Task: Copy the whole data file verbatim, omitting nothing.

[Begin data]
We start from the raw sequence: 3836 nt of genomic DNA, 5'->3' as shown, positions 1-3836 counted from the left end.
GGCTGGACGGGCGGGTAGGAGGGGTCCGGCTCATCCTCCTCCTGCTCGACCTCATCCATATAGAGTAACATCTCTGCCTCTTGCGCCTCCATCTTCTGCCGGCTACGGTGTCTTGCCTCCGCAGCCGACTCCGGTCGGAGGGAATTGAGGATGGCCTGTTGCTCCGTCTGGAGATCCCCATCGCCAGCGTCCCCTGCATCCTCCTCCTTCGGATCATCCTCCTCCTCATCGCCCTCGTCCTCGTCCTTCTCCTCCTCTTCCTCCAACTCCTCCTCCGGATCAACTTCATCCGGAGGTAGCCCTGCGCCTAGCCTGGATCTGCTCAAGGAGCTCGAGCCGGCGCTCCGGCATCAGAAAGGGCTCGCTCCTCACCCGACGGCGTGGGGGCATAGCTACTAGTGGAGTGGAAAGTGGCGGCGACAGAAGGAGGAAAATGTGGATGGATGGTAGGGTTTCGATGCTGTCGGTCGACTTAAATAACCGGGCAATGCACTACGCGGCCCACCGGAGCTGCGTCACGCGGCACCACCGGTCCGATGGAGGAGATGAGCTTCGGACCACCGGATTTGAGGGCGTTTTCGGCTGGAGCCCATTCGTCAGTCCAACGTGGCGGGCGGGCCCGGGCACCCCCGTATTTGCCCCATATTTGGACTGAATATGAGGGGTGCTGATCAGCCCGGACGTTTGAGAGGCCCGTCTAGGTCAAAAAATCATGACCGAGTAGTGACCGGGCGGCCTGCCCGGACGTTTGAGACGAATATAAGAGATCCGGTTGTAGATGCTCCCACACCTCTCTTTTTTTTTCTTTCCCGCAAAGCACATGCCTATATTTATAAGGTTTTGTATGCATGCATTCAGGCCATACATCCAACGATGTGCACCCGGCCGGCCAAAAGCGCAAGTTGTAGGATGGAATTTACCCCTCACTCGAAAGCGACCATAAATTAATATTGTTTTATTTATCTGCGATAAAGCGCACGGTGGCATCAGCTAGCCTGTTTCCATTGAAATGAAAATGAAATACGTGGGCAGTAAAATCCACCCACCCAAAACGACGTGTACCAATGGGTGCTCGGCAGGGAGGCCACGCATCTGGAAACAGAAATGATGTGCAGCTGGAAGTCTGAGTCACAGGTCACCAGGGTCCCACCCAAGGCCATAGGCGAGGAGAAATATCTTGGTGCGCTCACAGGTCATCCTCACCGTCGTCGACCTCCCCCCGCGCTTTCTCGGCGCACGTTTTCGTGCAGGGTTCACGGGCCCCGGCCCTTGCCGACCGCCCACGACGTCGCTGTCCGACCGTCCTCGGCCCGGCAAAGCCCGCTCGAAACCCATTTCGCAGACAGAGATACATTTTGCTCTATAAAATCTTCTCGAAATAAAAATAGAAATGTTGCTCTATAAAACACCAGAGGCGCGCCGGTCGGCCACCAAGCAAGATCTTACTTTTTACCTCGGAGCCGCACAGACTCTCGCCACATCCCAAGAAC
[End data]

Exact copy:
We start from the raw sequence: 3836 nt of genomic DNA, 5'->3' as shown, positions 1-3836 counted from the left end.
GGCTGGACGGGCGGGTAGGAGGGGTCCGGCTCATCCTCCTCCTGCTCGACCTCATCCATATAGAGTAACATCTCTGCCTCTTGCGCCTCCATCTTCTGCCGGCTACGGTGTCTTGCCTCCGCAGCCGACTCCGGTCGGAGGGAATTGAGGATGGCCTGTTGCTCCGTCTGGAGATCCCCATCGCCAGCGTCCCCTGCATCCTCCTCCTTCGGATCATCCTCCTCCTCATCGCCCTCGTCCTCGTCCTTCTCCTCCTCTTCCTCCAACTCCTCCTCCGGATCAACTTCATCCGGAGGTAGCCCTGCGCCTAGCCTGGATCTGCTCAAGGAGCTCGAGCCGGCGCTCCGGCATCAGAAAGGGCTCGCTCCTCACCCGACGGCGTGGGGGCATAGCTACTAGTGGAGTGGAAAGTGGCGGCGACAGAAGGAGGAAAATGTGGATGGATGGTAGGGTTTCGATGCTGTCGGTCGACTTAAATAACCGGGCAATGCACTACGCGGCCCACCGGAGCTGCGTCACGCGGCACCACCGGTCCGATGGAGGAGATGAGCTTCGGACCACCGGATTTGAGGGCGTTTTCGGCTGGAGCCCATTCGTCAGTCCAACGTGGCGGGCGGGCCCGGGCACCCCCGTATTTGCCCCATATTTGGACTGAATATGAGGGGTGCTGATCAGCCCGGACGTTTGAGAGGCCCGTCTAGGTCAAAAAATCATGACCGAGTAGTGACCGGGCGGCCTGCCCGGACGTTTGAGACGAATATAAGAGATCCGGTTGTAGATGCTCCCACACCTCTCTTTTTTTTTCTTTCCCGCAAAGCACATGCCTATATTTATAAGGTTTTGTATGCATGCATTCAGGCCATACATCCAACGATGTGCACCCGGCCGGCCAAAAGCGCAAGTTGTAGGATGGAATTTACCCCTCACTCGAAAGCGACCATAAATTAATATTGTTTTATTTATCTGCGATAAAGCGCACGGTGGCATCAGCTAGCCTGTTTCCATTGAAATGAAAATGAAATACGTGGGCAGTAAAATCCACCCACCCAAAACGACGTGTACCAATGGGTGCTCGGCAGGGAGGCCACGCATCTGGAAACAGAAATGATGTGCAGCTGGAAGTCTGAGTCACAGGTCACCAGGGTCCCACCCAAGGCCATAGGCGAGGAGAAATATCTTGGTGCGCTCACAGGTCATCCTCACCGTCGTCGACCTCCCCCCGCGCTTTCTCGGCGCACGTTTTCGTGCAGGGTTCACGGGCCCCGGCCCTTGCCGACCGCCCACGACGTCGCTGTCCGACCGTCCTCGGCCCGGCAAAGCCCGCTCGAAACCCATTTCGCAGACAGAGATACATTTTGCTCTATAAAATCTTCTCGAAATAAAAATAGAAATGTTGCTCTATAAAACACCAGAGGCGCGCCGGTCGGCCACCAAGCAAGATCTTACTTTTTACCTCGGAGCCGCACAGACTCTCGCCACATCCCAAGAAC